So which venues seem like the most likely candidates? The venues that host multiple franchises would be good bets, it would appear.
We generally know little about the actual terms of the deals that DFS sites have signed with teams, and many of the deals could be up for renewal or renegotiation before the new season begins. So these represent our best educated guess on the market.
Here is a sampling:
After Madison Square Garden, Staples Center would appear to be the most desirable arena to partner with, and in some ways is even better. It hosts two NBA franchises (the Lakers and the Clippers), the Kings of the NHL, the Sparks of the WNBA, and the Avengers of the Arena Football League.
Add in a concert schedule, and it might be the busiest arena on the planet.
The pricetag? We have to imagine the possible $25 million that DraftKings may have paid to partner with MSG is a pretty good place to start.
The arena is owned by Anschutz Entertainment Group, which has interest in the NBA and NHL teams. The Lakers are last known to have a deal with FanDuel, while the Clippers and Kings had deals in place with DraftKings.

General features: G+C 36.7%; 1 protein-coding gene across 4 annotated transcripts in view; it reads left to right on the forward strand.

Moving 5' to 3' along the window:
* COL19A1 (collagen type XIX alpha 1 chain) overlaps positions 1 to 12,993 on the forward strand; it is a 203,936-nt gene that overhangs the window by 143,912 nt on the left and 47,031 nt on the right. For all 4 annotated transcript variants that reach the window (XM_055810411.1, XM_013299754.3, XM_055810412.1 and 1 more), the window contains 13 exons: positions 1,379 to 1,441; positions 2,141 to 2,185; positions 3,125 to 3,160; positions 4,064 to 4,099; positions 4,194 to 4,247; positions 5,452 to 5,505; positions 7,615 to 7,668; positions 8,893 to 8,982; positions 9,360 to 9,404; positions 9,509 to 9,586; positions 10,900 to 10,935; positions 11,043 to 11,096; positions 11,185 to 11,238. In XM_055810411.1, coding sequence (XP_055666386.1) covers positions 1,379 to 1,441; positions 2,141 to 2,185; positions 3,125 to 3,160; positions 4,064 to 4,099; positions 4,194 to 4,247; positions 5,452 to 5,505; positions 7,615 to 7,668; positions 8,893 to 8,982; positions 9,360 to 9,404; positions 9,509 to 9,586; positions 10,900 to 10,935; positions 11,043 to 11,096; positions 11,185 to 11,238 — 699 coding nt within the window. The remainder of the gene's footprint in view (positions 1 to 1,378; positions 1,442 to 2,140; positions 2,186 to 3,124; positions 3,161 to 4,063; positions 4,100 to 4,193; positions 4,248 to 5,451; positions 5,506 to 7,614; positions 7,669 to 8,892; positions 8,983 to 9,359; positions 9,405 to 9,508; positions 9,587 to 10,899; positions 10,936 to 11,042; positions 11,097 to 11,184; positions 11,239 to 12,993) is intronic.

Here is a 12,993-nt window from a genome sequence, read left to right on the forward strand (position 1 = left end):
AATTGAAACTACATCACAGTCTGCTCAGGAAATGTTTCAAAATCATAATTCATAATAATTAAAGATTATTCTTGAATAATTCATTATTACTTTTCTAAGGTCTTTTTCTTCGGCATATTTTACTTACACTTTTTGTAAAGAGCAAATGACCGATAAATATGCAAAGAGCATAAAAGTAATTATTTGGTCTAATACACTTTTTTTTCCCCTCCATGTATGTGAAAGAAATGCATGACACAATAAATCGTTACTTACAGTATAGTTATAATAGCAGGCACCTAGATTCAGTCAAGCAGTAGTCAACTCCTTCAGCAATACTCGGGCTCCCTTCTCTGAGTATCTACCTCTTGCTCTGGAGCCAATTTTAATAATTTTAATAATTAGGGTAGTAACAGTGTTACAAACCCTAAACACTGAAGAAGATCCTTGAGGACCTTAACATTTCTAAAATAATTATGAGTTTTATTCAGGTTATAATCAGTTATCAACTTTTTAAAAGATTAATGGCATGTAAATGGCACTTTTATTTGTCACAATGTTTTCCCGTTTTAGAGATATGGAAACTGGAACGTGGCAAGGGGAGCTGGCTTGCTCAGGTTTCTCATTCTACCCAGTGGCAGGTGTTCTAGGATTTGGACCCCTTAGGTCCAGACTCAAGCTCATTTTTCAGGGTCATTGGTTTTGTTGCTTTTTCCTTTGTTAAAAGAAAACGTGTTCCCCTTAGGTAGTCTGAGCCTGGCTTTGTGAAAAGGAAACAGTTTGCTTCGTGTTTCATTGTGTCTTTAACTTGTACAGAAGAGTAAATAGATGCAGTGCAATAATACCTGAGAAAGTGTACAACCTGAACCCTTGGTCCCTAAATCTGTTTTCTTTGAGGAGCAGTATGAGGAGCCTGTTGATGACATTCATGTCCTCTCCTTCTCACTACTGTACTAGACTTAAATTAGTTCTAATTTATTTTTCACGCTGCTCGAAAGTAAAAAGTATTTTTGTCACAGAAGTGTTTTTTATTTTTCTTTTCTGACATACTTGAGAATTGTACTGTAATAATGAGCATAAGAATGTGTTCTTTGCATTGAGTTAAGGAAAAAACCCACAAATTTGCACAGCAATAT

The home of the NBA’s Wizards, the NHL’s Capitals, the WNBA’s Mystics and Georgetown men’s basketball seems to be a natural fit for a DFS site.
The Caps actually had a deal with another DFS site, DailyMVP, in place this past season.
Ted Leonsis is the majority interest in all of the pro franchises and the arena, so it would seem like a package deal for all of them would make a lot of sense.
The venue hosts the NHL’s Flyers and the NBA’s 76ers — two teams that didn’t make the playoffs last year.
Philadelphia is a big market, however, so getting involved even when the pro franchises are down would still be attractive. And it’s a sports-crazy town, even when the hometown teams aren’t that good.
The Sixers are partnered with DraftKings per a deal done in December, while the Flyers have no deal in place. Comcast Spectacor, the owner of the two franchises, also owns the building.
The home of the defending Stanley Cup champion Blackhawks and the NBA’s Bulls would be another no-brainer for DFS sites to approach: two major franchises in a huge market that is passionate about sports.
Currently, the DFS presence is split between DraftKings (Blackhawks) and FanDuel (Bulls). The arena is owned by the United Center Joint Venture — a 50-50 split between the NBA and NHL franchises.